6. a few things about the stack

  • A stack frame might not be on the stack. Although it is said that a stack frame is pushed on the stack, an activation record need not be on the stack. It is actually faster and better to keep as much as possible of the activation record in registers.
  • On UNIX, the stack grows automatically as a process needs more space. The programmer can just assume that the stack is indefinitely large. Although the kernel normally handles a reference to an invalid address by sending a segmentation fault to the process, a reference to the red zone region, which is located just below the top of the stack is not considered as a fault. Instead, the operating system increases the stack segment size by a good chunk.
  • The method of specifying stack size varies with the compiler. Compiler vendors have different methods for doing this.

7. array parameters & pointer parameters

char ga[] = "abcdefghijklm";

void passArray(char ca[10])
   printf( " address of array parameter = %#x \n", &ca );
   printf( " address (ca[0]) = %#x \n", &(ca[0]) );
   printf( " address (ca[1]) = %#x \n", &(ca[1]) );
   printf( " ++ca = %#x \n\n", ++ca );

void passPointer(char* pa)
   printf( " address of pointer parameter = %#x \n", &pa );
   printf( " address (pa[0]) = %#x \n", &(pa[0]) );
   printf( " address (pa[1]) = %#x \n", &(pa[1]) );
   printf( " ++pa = %#x \n", ++pa );

void main()
   printf( " address of global array = %#x \n", &ga );
   printf( " address (ga[0]) = %#x \n", &(ga[0]) );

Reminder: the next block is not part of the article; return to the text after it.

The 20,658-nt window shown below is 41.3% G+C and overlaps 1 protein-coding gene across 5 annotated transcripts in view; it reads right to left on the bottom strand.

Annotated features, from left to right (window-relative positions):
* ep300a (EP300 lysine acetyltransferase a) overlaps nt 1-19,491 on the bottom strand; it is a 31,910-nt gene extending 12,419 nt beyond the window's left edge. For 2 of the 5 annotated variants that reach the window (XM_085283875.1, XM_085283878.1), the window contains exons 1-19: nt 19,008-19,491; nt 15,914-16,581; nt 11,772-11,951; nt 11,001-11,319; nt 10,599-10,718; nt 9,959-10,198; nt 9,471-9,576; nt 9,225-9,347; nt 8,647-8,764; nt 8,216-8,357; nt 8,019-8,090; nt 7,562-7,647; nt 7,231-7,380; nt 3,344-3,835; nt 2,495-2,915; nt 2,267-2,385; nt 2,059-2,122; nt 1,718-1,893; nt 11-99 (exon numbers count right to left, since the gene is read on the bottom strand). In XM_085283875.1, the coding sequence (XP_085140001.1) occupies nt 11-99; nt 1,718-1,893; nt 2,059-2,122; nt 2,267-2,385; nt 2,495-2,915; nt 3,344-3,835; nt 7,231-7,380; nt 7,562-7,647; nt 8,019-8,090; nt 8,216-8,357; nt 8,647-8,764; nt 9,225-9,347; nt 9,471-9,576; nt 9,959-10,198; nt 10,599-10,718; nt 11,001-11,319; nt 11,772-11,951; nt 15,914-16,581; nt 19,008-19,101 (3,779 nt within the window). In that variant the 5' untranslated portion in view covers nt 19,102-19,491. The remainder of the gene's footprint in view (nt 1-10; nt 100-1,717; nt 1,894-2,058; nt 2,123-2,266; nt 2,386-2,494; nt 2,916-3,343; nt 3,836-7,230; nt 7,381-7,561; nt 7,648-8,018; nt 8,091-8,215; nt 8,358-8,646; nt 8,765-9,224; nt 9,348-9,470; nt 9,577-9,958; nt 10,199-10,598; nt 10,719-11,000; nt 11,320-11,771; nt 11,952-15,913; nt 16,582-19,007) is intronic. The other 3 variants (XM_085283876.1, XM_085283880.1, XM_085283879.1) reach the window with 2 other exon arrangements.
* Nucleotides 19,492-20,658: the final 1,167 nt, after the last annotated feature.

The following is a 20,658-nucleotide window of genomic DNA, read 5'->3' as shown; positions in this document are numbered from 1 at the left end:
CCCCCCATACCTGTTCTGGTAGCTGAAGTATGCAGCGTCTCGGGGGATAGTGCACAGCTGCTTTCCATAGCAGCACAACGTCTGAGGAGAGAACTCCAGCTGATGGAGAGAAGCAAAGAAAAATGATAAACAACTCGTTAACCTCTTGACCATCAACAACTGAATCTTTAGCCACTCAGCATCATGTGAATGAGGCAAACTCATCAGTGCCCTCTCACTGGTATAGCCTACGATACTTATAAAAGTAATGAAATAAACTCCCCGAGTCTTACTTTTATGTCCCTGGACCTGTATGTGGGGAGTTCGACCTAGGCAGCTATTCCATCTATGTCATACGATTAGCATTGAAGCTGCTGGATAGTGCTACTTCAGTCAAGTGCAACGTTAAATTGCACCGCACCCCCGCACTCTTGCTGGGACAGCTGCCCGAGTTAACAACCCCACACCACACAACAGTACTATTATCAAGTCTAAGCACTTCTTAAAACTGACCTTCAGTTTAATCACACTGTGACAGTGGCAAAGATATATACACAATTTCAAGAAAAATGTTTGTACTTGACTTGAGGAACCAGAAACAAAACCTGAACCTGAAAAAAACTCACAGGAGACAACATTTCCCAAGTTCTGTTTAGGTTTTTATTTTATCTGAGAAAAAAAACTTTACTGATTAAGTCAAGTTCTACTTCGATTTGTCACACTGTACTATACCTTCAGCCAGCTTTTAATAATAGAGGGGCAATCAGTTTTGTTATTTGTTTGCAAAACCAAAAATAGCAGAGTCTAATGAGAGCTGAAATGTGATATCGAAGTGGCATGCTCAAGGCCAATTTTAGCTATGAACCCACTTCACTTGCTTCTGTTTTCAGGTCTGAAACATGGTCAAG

printf( " address (ga[1]) = %#x \n\n", &(ga[1]) );
   passArray( ga );
   passPointer( ga );

The output of the above code could be as follows.

 address of global array = 0x81590010 
 address (ga[0]) = 0x81590010 
 address (ga[1]) = 0x81590011 

 address of array parameter = 0x9f295078 
 address (ca[0]) = 0x81590010 
 address (ca[1]) = 0x81590011 
 ++ca = 0x81590011 

 address of pointer parameter = 0x9f295078 
 address (pa[0]) = 0x81590010 
 address (pa[1]) = 0x81590011 
 ++pa = 0x81590011 
  • The results of ga, ca, and pa are the same. Only the results of &ca and &pa are different.
  • ga represents the address of the first element of the array ga.
  • &ga represents the address of the array ga.
  • ga and &ga are the same. But ga + 1 points to the second element of the array ga, and &ga + 1 points to the next one by the size of the array ga, which means undefined behavior.
  • The addresses of ga and ga[0] are the same since ga is the original.
  • When calling the functions, the address of ga is copied and passed to them, which means that the addresses of ca and pa are not the same as the address of ga.


8. array and pointer parameters changed by the compiler

The “array name is rewritten as a pointer argument” rule is not recursive. An array of array is rewritten as a “pointer to array” not as a “pointer to pointer”.

argumentmatched parameter
array of array such as char c[8][10];pointer to array such as char (*c)[10];
array of pointer such as char *c[15];pointer to pointer such as char** c;
pointer to array such as char (*c)[64];does not change
pointer to pointer char** cdoes not change

Note that char *c[15] is a vector of 15 pointers-to-char and char (*c)[64] is the pointer to array-of-64-chars. The reason char** argv appears is that argv is an array of pointers, which is char *argv[]. This decays into a pointer to the element, namely a pointer to a pointer.

9. sizeof( long ) == 8?

In general, the size of long type is 4-byte in the 32-bit system or 8-byte in the 64-bit system. However, this size varies by platform and not fixed to 4-byte. Fortunately, other types are fixed bytes except for long type.